The Hidden Fortress
"Seven Samurai," "High and Low," "Rashomon," "Yojimbo." The list goes on and on. Master Japanese Director Akira Kurosawa helped to define cinematic storytelling in the 20th century, making artful use of compositions, narrative, and every other function of the cinematic form. Most recently, that accomplishment has been canonized by the Criterion Collection, who's been rereleasing his films, one-by-one, onto Blu-ray. The latest to receive the high-def treatment is "The Hidden Fortress," the master director's first filmed lensed in widescreen. It may not be his best picture, but the adventure yarn -- which tracks two peasants carrying a beautiful princess across a war-torn land to safety -- may be his most entertaining.
Let's deal with the elephant in the room up front: yes, "The Hidden Fortress" is most often cited as the film that provided George Lucas with inspiration for "Star Wars." Yes, there are numerous similarities in the plots, yes, right down to "Hidden Fortress" featuring two sidekick characters that are clear analogues for R2-D2 and C3PO. And yes, this Criterion release even features an interview with Lucas -- running about ten minutes -- where he expounds on the influence that the film, and Kurosawa's visual style, had on his work.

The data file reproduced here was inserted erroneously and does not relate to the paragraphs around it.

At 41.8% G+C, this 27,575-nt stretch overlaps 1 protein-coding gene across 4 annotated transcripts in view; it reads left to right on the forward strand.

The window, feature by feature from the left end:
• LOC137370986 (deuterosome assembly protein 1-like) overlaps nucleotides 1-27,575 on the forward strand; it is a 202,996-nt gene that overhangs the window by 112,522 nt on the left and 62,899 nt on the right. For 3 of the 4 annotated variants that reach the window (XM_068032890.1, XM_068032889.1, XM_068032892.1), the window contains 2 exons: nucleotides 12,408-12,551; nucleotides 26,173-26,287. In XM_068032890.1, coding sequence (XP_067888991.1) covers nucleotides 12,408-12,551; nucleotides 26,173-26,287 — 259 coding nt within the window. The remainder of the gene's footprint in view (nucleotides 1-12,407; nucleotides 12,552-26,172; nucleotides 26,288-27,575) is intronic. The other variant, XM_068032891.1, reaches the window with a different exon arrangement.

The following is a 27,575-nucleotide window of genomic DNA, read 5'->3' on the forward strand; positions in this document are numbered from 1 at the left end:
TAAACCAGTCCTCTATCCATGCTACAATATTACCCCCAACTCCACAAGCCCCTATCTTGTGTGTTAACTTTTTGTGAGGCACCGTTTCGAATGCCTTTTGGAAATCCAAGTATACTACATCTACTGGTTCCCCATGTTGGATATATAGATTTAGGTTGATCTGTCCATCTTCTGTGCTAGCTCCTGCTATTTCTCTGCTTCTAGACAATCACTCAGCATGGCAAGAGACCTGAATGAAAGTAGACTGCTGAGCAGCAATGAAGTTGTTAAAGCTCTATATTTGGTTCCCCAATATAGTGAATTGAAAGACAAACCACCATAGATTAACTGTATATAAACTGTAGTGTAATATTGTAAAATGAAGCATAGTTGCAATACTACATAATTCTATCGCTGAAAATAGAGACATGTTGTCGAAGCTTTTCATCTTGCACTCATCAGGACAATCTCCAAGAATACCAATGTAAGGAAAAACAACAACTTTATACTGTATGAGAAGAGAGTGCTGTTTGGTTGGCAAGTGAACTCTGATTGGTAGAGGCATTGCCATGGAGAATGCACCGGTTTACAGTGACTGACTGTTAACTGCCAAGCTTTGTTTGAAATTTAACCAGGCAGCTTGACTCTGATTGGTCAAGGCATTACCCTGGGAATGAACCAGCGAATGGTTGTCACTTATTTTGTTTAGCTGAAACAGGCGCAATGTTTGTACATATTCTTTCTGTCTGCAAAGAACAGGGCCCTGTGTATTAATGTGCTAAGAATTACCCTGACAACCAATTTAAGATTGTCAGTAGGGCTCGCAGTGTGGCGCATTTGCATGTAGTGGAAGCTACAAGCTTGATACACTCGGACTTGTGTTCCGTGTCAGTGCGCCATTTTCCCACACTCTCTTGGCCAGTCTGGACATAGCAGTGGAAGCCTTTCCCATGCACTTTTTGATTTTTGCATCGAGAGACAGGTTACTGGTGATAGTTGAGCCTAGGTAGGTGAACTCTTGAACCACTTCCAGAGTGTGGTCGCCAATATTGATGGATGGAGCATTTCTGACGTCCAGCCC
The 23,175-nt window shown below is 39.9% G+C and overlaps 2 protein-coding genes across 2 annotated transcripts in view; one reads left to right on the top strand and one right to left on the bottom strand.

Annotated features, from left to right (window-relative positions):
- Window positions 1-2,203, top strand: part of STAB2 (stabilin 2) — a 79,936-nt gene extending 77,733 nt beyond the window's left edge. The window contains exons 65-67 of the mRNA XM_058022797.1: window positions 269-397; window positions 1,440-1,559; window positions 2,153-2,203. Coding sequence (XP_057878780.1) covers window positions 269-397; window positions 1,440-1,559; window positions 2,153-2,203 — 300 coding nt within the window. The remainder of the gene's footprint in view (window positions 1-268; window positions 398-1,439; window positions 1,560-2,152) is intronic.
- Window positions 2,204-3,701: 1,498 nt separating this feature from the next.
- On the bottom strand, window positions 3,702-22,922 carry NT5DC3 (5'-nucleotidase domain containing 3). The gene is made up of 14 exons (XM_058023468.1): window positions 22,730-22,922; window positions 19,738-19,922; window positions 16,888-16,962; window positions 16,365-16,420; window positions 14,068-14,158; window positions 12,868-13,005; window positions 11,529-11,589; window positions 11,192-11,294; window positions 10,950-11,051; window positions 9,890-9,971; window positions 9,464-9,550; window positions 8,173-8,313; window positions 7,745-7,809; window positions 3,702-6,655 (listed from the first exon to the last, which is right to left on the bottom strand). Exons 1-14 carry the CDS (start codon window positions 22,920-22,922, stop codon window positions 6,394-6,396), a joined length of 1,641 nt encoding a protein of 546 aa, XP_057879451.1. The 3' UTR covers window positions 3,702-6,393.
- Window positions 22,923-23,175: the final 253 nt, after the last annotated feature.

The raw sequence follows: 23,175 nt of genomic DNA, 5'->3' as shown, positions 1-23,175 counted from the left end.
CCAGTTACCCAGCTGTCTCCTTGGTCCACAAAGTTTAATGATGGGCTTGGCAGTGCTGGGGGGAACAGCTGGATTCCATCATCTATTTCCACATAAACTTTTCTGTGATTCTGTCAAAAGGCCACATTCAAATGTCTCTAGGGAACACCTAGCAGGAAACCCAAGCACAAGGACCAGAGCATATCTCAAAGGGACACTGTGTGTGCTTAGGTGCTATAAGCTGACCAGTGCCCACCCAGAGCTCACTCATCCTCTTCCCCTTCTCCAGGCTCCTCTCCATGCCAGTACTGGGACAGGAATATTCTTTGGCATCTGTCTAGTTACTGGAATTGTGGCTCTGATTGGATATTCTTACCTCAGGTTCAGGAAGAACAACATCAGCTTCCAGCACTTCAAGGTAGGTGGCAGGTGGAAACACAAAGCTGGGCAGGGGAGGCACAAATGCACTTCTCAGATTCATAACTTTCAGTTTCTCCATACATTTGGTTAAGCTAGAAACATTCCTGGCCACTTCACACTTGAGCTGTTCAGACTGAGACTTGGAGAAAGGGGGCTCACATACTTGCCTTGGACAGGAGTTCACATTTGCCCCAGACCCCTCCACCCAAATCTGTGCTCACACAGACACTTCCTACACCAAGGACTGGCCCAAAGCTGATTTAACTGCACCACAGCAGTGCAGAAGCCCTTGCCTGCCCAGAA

This Dual-Format rerelease adds a number of new special features, though, in addition to the talk with the "Star Wars" creator. We have a requisite trailer, and also a commentary with film scholar Steven Prince, who spends much of his time deconstructing Kurosawa's visual style, and the effect it had on -- and influence it takes from -- genre movies. The final extra is by far the most worthwhile, however: Criterion's releases of Kurosawa films often come packaged with clips sourced from the Japanese long-form documentary "Akira Kurosawa: It is Wonderful to Create," and this latest release is no different. The disc features 40 minutes from that program dedicated to "Hidden Fortress," tracking everything from the influence of John Ford on the picture to the way Kurosawa employs horses in his frames. It connects the film to the western adventures that came prior to and after its release, and in doing so, reveals "Fortress" to be among the most influential works created by one of our most influential filmmakers -- regardless of its connection to a galaxy far, far away.
"The Hidden Fortress"
Blu-ray/DVD Dual Format Release